I need to file a Chapter 7 bankruptcy because I lost my job last year. Before that, I kept up with my credit card payments, but I had to live on the cards and fell way behind.
I just started a new job for much less income than before, and there's no way I can make it without filing bankruptcy. Can I file and still keep my car? Without the car, I can't drive to work 45 minutes away.
First, my condolences for the job loss and my best wishes with the new employment. Most people who file a Chapter 7 end up saving the car and here's why: Chapter 7 is called a "liquidation," meaning the trustee can take the car and sell it to pay creditors. But, if the vehicle is exempt, as often happens, the car is safe.
Figure out the private party sale value of your car. Let's say you go online to one of the websites and the value for your car is $10,000.
Next, subtract the lien on the car. Say you owe $7,500. That means the equity in the car is $2,500. In your bankruptcy petition, you must disclose the numbers and claim an exemption. Then, you save the car.
The New Hampshire exemption for a motor vehicle is $4,000. In Massachusetts, it's $7,500, unless you are handicapped or over 59, in which case the exemption is $15,000. When we use federal exemptions, a car is exempt up to $3,450.
The car in the above example is safe. Many people owe more than their cars are worth, so the bankruptcy filing does not endanger the car as long as everything is scheduled properly.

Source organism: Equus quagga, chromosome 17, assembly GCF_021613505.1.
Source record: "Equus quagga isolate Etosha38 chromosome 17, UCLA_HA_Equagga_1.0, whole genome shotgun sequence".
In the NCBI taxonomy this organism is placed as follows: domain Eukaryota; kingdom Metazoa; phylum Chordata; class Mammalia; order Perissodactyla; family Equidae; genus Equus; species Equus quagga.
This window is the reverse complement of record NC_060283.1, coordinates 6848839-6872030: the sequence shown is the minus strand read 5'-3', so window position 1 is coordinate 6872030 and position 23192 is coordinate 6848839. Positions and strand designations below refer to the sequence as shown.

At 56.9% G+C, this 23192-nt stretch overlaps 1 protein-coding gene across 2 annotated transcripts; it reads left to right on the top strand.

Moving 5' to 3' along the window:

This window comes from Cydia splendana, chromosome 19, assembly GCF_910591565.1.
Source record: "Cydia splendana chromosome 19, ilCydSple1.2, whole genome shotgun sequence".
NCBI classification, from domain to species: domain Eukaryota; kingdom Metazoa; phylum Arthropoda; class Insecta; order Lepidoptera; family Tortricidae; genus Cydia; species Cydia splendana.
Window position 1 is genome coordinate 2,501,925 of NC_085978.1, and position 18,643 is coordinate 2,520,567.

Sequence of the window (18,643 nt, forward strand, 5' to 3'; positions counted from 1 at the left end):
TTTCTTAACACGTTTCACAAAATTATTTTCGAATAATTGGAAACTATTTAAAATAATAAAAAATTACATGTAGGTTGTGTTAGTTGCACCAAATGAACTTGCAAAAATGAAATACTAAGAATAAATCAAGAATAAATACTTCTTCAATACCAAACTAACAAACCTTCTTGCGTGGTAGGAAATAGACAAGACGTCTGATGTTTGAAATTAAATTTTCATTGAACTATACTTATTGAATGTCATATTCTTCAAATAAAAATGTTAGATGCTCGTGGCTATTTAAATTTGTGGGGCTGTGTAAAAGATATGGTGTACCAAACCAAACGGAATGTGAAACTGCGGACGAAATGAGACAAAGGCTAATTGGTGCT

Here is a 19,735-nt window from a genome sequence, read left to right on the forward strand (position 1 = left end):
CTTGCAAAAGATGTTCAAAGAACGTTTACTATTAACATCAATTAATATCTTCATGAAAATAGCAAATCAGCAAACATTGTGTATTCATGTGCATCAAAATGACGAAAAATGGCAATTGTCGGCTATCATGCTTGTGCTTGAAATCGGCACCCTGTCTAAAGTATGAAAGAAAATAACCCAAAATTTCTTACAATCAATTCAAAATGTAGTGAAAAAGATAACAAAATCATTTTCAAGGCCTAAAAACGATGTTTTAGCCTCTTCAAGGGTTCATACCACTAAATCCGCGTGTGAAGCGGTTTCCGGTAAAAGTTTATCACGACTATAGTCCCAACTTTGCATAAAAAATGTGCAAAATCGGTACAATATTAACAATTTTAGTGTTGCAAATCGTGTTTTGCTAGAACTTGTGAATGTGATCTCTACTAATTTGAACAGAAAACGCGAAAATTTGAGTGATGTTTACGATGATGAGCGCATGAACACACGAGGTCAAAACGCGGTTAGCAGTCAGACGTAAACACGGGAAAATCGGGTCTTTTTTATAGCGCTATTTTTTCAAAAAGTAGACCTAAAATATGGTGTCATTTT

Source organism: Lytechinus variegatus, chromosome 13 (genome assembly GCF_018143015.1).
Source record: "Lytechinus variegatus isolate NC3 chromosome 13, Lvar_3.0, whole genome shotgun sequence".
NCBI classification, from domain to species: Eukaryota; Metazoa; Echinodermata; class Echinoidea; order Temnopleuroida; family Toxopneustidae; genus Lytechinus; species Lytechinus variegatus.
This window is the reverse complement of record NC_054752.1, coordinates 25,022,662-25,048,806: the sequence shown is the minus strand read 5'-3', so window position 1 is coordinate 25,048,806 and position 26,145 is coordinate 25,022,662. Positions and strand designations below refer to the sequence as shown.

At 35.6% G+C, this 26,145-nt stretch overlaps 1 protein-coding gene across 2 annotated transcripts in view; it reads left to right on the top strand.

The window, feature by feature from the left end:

Should I contest my uncle's will? My sister and I are his only living relatives. His will left everything to a friend.
I've heard there's a previous will leaving everything to a different friend. When I last spoke to my uncle, he asked for my address. Two months later, he died. No one notified me.
The estate has already gone through probate. The documents show an estate value of $40,000, but with joint accounts, who knows? If I contest, how likely am I to prevail?
People have every right to leave what they own to whomsoever they choose. Procedurally, you're all done because a will contest must be filed timely during the probate.
However, generally speaking there are only two ways to win a will contest. You must show undue influence by the friend who you apparently feel exerted coercion over your uncle.
The burden of proof is on you. Or, you must prove your uncle lacked testamentary capacity at the time he executed the will, meaning he did not know who his natural heirs might be or the extent of his estate.
These cases require expert testimony, depositions confirming the facts surrounding the execution of the will, and an attorney who can navigate the sometimes obscure intricacies of probate procedure. The fee could easily reach half what you give as the estate value.
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Andrew Myers of Derry has law offices in Derry and North Andover. He is a member of the American Association for Justice and the New Hampshire Trial Lawyers Association. Send questions to firstname.lastname@example.org.